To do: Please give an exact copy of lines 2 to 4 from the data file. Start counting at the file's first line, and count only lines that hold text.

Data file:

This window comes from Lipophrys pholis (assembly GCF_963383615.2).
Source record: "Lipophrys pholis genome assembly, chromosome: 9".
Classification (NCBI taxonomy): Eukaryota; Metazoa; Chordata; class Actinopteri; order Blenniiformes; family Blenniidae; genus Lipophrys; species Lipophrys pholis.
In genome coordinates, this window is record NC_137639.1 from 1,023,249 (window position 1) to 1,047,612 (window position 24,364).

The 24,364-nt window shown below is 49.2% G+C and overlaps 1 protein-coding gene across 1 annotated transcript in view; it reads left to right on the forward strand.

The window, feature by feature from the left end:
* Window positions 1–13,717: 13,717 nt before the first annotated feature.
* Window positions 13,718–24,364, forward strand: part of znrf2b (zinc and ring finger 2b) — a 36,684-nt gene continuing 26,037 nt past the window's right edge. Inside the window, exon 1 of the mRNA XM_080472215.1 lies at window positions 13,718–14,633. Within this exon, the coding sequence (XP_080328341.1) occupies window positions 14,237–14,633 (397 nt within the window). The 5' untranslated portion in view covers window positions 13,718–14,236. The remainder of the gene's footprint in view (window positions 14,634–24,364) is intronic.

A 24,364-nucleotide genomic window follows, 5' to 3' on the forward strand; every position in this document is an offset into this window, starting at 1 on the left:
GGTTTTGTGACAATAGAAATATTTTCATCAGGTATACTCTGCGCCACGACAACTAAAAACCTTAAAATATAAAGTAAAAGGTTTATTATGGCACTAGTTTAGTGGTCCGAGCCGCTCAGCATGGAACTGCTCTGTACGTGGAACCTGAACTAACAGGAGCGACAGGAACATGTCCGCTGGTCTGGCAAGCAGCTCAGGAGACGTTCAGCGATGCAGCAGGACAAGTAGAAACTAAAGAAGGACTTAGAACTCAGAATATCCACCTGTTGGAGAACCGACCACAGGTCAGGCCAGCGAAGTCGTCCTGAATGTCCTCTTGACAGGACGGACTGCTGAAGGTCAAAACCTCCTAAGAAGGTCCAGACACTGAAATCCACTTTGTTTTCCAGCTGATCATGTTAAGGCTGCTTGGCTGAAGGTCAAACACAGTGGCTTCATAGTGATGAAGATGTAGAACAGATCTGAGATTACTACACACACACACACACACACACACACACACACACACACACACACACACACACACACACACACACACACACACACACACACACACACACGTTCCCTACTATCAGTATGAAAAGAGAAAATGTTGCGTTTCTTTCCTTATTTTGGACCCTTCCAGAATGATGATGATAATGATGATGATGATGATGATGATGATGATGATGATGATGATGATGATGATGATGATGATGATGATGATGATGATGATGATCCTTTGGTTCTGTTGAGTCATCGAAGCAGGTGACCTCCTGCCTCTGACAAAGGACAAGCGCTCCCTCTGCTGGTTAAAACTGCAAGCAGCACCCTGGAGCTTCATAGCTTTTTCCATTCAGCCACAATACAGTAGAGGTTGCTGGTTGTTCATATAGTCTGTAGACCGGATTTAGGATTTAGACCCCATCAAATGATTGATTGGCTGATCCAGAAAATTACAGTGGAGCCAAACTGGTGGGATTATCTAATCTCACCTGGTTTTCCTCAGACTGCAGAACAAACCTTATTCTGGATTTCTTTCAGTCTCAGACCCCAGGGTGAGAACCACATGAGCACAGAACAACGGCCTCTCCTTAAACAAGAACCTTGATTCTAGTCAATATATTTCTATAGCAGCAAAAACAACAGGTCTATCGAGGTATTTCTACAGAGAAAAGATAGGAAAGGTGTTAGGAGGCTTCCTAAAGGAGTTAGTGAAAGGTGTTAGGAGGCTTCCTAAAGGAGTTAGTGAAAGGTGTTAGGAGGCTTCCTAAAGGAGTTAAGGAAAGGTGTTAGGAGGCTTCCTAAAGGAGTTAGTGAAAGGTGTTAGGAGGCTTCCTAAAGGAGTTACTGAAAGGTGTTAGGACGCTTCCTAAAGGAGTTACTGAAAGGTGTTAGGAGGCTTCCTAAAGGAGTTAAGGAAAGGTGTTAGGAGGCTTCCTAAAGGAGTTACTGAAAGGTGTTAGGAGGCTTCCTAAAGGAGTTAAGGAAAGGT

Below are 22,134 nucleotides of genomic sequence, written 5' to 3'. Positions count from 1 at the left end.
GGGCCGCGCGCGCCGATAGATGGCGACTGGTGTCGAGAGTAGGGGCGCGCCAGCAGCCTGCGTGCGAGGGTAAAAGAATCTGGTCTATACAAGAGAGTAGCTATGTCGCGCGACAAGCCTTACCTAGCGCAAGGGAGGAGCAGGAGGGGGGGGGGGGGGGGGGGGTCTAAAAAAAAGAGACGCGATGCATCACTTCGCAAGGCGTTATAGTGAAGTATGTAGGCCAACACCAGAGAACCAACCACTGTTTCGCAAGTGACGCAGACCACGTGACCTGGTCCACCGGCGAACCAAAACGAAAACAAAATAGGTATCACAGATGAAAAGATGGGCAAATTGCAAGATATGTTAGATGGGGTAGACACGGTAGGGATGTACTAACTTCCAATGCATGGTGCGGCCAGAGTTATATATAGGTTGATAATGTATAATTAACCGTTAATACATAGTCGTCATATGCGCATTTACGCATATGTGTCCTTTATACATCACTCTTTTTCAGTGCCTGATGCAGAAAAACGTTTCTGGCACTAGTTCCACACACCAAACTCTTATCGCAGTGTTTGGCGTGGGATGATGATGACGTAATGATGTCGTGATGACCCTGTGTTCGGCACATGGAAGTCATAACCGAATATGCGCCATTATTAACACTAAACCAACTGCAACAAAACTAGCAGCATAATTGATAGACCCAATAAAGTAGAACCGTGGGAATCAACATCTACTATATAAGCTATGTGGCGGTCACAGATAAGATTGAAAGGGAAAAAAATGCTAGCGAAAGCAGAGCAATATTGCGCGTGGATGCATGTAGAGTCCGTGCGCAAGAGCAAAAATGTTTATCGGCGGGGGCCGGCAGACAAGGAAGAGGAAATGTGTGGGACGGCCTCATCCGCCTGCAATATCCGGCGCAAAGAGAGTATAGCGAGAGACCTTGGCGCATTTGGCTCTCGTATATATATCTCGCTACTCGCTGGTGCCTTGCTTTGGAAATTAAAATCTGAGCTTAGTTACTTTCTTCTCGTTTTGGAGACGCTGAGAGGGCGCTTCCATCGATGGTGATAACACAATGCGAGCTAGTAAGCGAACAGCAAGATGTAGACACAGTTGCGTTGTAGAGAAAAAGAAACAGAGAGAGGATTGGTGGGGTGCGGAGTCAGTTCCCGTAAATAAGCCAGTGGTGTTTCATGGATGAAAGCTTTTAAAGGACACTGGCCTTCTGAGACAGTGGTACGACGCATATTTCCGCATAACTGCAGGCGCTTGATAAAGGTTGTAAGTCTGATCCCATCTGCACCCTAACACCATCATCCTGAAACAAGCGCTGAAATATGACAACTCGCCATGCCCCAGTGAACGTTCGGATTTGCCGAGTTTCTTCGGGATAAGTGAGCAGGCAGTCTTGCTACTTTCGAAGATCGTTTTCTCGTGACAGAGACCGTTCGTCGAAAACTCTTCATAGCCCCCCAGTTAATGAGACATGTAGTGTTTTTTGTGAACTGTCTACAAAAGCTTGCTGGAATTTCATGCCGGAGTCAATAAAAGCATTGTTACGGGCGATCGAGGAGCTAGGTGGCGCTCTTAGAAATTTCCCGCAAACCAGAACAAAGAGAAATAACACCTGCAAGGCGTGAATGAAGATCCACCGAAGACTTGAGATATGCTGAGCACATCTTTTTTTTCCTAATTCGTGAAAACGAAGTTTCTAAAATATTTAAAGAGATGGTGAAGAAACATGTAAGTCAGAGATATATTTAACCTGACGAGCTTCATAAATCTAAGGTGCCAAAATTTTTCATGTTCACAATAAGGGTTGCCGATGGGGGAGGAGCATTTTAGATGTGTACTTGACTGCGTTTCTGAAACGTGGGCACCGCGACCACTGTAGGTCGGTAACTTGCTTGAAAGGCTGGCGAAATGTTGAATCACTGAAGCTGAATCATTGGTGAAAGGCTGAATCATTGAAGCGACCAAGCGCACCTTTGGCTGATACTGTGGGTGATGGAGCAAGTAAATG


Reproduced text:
Source record: "Lipophrys pholis genome assembly, chromosome: 9".
Classification (NCBI taxonomy): Eukaryota; Metazoa; Chordata; class Actinopteri; order Blenniiformes; family Blenniidae; genus Lipophrys; species Lipophrys pholis.
In genome coordinates, this window is record NC_137639.1 from 1,023,249 (window position 1) to 1,047,612 (window position 24,364).